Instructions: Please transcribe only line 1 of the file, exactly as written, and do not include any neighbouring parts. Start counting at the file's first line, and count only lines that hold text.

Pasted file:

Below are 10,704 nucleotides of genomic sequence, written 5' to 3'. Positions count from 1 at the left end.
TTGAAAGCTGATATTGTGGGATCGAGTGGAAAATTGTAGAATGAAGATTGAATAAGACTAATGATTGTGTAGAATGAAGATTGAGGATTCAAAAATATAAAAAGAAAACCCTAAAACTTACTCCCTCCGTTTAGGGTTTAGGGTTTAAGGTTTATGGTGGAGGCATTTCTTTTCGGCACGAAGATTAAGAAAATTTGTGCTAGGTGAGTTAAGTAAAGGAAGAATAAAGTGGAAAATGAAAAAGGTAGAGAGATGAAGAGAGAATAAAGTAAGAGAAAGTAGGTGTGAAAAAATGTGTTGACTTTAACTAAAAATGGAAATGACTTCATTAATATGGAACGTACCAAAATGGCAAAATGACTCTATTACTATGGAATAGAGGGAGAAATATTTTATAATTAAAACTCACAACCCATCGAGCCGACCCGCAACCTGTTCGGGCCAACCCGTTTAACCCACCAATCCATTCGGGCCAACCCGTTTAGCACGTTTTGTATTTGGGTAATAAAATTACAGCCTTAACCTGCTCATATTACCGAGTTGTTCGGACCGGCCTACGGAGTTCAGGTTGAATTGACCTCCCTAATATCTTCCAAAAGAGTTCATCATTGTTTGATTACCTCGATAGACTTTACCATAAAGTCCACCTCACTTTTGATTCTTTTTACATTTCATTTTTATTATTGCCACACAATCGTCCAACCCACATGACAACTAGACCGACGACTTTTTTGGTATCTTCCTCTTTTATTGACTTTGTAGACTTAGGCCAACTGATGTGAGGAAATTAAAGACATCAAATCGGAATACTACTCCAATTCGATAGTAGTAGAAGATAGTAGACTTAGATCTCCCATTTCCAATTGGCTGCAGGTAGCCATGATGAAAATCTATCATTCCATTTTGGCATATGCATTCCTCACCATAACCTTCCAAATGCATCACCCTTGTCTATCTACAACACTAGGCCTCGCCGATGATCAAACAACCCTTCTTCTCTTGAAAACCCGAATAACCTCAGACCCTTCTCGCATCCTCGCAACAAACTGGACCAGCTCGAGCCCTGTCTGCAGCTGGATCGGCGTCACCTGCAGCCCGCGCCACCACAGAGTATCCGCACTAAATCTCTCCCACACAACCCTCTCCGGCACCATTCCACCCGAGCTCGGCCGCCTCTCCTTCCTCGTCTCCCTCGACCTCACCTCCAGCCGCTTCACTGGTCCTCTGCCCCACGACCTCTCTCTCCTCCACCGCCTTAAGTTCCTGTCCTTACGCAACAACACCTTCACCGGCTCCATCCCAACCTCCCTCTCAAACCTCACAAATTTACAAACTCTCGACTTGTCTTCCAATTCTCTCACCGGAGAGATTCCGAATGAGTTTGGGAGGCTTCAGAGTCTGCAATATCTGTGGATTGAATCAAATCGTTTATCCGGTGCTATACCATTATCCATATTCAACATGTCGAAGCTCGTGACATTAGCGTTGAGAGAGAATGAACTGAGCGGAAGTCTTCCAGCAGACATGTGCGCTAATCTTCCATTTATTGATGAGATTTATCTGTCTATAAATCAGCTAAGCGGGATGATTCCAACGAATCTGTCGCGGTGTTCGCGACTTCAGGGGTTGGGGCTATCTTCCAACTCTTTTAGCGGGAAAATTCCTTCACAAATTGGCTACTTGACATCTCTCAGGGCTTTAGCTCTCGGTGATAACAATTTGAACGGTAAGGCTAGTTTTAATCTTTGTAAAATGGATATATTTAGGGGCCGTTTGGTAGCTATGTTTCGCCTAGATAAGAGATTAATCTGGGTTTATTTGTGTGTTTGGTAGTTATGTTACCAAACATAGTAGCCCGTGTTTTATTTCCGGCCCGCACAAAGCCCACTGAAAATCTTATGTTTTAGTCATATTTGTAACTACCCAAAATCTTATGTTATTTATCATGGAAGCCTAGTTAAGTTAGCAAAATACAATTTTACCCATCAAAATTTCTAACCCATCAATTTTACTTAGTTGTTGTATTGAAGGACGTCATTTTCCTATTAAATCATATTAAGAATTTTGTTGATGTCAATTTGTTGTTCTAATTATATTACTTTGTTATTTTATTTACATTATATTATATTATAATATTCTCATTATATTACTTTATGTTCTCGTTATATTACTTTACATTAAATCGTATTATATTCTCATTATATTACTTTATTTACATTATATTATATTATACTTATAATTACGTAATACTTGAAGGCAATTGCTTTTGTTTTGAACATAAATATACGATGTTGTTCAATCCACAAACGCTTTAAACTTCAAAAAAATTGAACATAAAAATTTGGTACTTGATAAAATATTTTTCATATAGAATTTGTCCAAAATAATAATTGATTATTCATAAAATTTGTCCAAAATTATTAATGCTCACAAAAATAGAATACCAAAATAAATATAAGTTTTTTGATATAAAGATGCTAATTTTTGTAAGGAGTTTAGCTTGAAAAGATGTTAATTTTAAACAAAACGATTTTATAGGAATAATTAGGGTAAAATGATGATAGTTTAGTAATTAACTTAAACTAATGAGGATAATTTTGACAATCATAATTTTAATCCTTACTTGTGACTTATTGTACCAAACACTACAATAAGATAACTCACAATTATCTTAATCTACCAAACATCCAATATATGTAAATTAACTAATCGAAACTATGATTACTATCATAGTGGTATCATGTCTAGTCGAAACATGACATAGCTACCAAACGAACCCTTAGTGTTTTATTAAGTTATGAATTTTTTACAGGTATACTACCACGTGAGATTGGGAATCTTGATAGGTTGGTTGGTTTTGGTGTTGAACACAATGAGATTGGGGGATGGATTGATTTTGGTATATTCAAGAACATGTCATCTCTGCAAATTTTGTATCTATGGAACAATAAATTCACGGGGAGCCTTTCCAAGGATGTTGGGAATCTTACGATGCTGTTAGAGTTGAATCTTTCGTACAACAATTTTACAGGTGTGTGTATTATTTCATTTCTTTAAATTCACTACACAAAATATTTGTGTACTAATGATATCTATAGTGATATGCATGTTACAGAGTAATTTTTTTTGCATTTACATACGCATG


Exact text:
Below are 10,704 nucleotides of genomic sequence, written 5' to 3'. Positions count from 1 at the left end.